Tools, recommendations & sources of inspiration
Software and tools recommendations: what is the one software you can’t work without and why?
The tool I use the most is Amplitude, the product analytics tool. I highly recommend using product analytics tools, more than web analytics tools. Web ones only focus on sessions, they don't focus on the interactions of the user. With product analytics tools you can also analyse retention, activations, create funnels automatically and understand the whole customer journey.
I consider them important for any type of business. Especially if you treat your website like a product. But I'm a big fan of principles before tools. I think the market is oversaturated and people have the misconception that tools can do their job for them. And that's certainly not true.
What does a typical day look like for you? How do you structure your week?
I normally prioritise my time and resources based on the impact each activity has, from a business perspective. We have company and department OKRs that I normally monitor daily to be aware of the impact of our growth/marketing activities.
I spend Mondays looking mostly at performance, meeting up with departments/stakeholders and outlining immediate actions for the week.
Later on the week, I focus on the tactical work, in getting into the tools. I analyse what’s working for us, what’s not working, and how we can improve.
Yet, as in every startup, there’s not a “typical day”. That’s why I set two days a week aside for unforeseen situations or to focus on that week’s priority.
What brands do you take inspiration from?
I like to get inspiration from SaaS and tech companies. Notion.so is one that I really admire. Their product in terms of project management is quite good. And they also have strong content, a good sense of community and the strategies they use are pretty interesting. For example, getting ‘micro influencers’ to use the product and become brand ambassadors.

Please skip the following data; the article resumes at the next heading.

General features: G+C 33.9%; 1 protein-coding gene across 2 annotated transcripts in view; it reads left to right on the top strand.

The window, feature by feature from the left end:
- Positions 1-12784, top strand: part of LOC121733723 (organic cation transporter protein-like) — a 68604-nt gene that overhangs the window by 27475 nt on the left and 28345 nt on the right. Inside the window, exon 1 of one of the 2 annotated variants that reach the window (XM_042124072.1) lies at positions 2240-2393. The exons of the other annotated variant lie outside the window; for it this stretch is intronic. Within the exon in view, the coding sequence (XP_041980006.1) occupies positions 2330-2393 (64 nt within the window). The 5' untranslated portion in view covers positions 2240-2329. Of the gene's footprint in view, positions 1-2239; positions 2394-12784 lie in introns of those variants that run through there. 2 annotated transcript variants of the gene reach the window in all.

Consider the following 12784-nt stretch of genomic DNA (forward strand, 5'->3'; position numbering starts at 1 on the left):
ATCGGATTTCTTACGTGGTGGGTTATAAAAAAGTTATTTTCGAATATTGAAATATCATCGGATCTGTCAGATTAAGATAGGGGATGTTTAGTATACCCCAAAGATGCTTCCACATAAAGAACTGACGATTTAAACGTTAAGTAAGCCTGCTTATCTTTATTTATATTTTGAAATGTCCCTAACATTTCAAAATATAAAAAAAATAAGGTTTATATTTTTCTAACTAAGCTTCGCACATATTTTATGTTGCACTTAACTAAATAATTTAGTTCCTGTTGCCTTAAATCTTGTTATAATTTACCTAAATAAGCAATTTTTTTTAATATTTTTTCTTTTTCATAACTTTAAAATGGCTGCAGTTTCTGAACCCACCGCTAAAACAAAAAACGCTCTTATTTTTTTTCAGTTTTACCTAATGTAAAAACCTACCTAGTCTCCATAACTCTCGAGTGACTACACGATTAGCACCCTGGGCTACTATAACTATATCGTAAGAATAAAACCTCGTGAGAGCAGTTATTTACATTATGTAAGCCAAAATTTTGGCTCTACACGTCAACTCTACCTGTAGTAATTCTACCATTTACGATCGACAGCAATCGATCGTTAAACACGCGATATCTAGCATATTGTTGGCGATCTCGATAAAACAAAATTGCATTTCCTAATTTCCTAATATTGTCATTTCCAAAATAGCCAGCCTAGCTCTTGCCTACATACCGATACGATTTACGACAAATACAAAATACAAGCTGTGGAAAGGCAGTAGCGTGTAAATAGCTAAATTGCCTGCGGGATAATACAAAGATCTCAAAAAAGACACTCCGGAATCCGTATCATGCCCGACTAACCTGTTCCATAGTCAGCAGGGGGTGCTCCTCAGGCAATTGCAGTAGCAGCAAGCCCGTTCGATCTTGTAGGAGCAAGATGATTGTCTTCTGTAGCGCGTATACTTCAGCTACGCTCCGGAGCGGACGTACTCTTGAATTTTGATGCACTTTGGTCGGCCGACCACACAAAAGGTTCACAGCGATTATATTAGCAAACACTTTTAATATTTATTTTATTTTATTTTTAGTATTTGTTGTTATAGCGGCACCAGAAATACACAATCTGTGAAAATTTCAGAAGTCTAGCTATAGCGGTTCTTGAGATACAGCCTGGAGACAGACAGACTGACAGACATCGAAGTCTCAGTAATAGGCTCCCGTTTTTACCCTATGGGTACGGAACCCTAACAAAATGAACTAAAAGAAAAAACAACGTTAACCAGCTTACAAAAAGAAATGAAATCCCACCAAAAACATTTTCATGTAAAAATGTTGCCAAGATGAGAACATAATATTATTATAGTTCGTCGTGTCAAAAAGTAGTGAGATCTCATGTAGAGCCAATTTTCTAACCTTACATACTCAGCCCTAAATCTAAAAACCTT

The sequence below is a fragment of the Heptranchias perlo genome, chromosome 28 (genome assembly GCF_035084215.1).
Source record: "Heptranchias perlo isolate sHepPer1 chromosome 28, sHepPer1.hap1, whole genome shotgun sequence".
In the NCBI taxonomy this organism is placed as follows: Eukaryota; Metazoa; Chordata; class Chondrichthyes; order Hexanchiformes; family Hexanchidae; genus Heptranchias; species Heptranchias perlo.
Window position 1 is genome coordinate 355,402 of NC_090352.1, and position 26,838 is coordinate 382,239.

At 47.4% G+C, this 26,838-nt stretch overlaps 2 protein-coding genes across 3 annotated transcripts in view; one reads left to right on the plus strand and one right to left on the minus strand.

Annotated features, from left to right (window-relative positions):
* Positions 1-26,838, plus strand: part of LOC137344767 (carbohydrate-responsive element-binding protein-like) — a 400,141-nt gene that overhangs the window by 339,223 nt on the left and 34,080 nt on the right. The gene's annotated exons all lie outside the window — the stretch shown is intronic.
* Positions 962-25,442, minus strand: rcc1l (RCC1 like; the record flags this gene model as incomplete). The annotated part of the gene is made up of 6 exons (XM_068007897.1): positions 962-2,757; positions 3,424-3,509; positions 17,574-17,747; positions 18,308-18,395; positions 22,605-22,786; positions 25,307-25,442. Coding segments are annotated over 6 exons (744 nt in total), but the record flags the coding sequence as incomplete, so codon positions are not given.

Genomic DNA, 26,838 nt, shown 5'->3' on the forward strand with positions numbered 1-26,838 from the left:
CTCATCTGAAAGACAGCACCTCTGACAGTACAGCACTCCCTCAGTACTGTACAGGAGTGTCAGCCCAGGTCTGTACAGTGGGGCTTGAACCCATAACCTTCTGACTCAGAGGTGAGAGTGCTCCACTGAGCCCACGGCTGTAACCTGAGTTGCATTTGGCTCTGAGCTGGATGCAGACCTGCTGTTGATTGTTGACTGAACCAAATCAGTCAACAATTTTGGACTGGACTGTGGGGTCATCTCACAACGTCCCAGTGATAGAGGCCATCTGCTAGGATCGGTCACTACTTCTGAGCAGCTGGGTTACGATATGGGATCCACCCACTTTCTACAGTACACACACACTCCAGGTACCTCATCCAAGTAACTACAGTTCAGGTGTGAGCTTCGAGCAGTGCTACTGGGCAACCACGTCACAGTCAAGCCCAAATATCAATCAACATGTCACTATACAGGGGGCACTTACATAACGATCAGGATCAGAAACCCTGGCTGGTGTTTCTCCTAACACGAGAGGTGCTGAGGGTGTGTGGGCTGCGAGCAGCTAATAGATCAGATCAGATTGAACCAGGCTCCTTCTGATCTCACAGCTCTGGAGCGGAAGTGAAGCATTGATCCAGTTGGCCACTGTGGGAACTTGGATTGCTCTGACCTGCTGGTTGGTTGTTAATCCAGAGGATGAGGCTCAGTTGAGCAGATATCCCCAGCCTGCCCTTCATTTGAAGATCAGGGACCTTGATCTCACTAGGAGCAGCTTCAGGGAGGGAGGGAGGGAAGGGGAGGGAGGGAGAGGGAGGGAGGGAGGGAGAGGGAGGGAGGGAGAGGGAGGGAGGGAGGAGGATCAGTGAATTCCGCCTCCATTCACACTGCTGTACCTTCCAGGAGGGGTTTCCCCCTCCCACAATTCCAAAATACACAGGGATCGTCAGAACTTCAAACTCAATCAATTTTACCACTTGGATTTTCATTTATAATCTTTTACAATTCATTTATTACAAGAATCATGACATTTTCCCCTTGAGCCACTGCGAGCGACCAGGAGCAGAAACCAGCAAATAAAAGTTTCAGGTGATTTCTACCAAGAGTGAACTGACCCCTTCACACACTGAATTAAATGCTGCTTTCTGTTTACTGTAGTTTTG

Another company I like is superhuman.com, especially their unique referral model. I used it for a while, and I think the idea is amazing. Although I did find some limitations in its use.
In terms of Australian companies, I think Amber Electric, which does smart electricity billing and Spaceship, a micro investing and superannuation funds platform, are both doing a great job.
What are three resources you would recommend for anyone working in your field?
- Slack Communities - I generally don't read many mainstream marketing blogs and I prefer reading micro-communities content. There are great Growth and Marketing communities on Slack.
- Marketing Concepts - A year ago I started writing for different marketing publications as a way to share my experiences and I ended up creating this newsletter. The concept is to reconstruct remarkable Marketing, content for busy people.
- LinkedIn - I think it's a very powerful tool. I try to follow the person responsible for the marketing strategy of brands I like. These people usually share interesting content and insights.
- Podcasts - Marketing Trends Podcast and The Breakout Growth Podcast, hosted by Sean Ellis, who coined the growth methodology.
- Books: Hooked: How to Build Habit-Forming Products by Nir Eyal; Hacking Growth by Sean Ellis and Prediction Machines, about ML and AI.